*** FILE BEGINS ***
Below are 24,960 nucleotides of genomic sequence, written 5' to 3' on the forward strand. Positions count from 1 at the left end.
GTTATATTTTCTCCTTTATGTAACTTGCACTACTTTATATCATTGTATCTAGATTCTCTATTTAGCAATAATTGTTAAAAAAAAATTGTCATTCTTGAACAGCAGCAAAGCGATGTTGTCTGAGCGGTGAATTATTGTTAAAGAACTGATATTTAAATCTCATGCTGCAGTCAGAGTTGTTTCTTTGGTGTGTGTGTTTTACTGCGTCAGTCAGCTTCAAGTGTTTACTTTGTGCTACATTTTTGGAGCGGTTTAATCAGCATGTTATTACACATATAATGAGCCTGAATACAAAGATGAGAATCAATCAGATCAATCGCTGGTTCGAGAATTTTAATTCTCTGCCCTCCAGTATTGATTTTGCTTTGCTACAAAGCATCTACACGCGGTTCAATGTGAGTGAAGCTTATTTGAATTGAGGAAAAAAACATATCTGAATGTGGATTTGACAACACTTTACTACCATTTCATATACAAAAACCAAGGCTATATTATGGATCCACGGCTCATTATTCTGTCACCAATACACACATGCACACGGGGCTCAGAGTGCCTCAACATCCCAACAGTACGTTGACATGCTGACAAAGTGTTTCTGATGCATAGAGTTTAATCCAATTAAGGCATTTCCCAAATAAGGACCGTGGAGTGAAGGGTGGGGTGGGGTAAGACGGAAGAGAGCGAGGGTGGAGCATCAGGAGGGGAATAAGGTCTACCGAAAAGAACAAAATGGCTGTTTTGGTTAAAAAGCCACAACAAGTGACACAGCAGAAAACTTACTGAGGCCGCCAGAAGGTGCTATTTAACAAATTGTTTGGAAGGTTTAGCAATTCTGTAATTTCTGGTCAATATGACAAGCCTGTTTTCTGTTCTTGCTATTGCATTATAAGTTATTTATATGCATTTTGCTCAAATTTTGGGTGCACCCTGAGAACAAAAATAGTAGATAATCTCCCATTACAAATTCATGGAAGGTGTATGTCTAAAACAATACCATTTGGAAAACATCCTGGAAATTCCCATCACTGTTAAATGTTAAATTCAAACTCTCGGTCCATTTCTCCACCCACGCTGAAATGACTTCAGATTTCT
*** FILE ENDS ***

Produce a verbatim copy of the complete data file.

Below are 24,960 nucleotides of genomic sequence, written 5' to 3' on the forward strand. Positions count from 1 at the left end.
GTTATATTTTCTCCTTTATGTAACTTGCACTACTTTATATCATTGTATCTAGATTCTCTATTTAGCAATAATTGTTAAAAAAAAATTGTCATTCTTGAACAGCAGCAAAGCGATGTTGTCTGAGCGGTGAATTATTGTTAAAGAACTGATATTTAAATCTCATGCTGCAGTCAGAGTTGTTTCTTTGGTGTGTGTGTTTTACTGCGTCAGTCAGCTTCAAGTGTTTACTTTGTGCTACATTTTTGGAGCGGTTTAATCAGCATGTTATTACACATATAATGAGCCTGAATACAAAGATGAGAATCAATCAGATCAATCGCTGGTTCGAGAATTTTAATTCTCTGCCCTCCAGTATTGATTTTGCTTTGCTACAAAGCATCTACACGCGGTTCAATGTGAGTGAAGCTTATTTGAATTGAGGAAAAAAACATATCTGAATGTGGATTTGACAACACTTTACTACCATTTCATATACAAAAACCAAGGCTATATTATGGATCCACGGCTCATTATTCTGTCACCAATACACACATGCACACGGGGCTCAGAGTGCCTCAACATCCCAACAGTACGTTGACATGCTGACAAAGTGTTTCTGATGCATAGAGTTTAATCCAATTAAGGCATTTCCCAAATAAGGACCGTGGAGTGAAGGGTGGGGTGGGGTAAGACGGAAGAGAGCGAGGGTGGAGCATCAGGAGGGGAATAAGGTCTACCGAAAAGAACAAAATGGCTGTTTTGGTTAAAAAGCCACAACAAGTGACACAGCAGAAAACTTACTGAGGCCGCCAGAAGGTGCTATTTAACAAATTGTTTGGAAGGTTTAGCAATTCTGTAATTTCTGGTCAATATGACAAGCCTGTTTTCTGTTCTTGCTATTGCATTATAAGTTATTTATATGCATTTTGCTCAAATTTTGGGTGCACCCTGAGAACAAAAATAGTAGATAATCTCCCATTACAAATTCATGGAAGGTGTATGTCTAAAACAATACCATTTGGAAAACATCCTGGAAATTCCCATCACTGTTAAATGTTAAATTCAAACTCTCGGTCCATTTCTCCACCCACGCTGAAATGACTTCAGATTTCT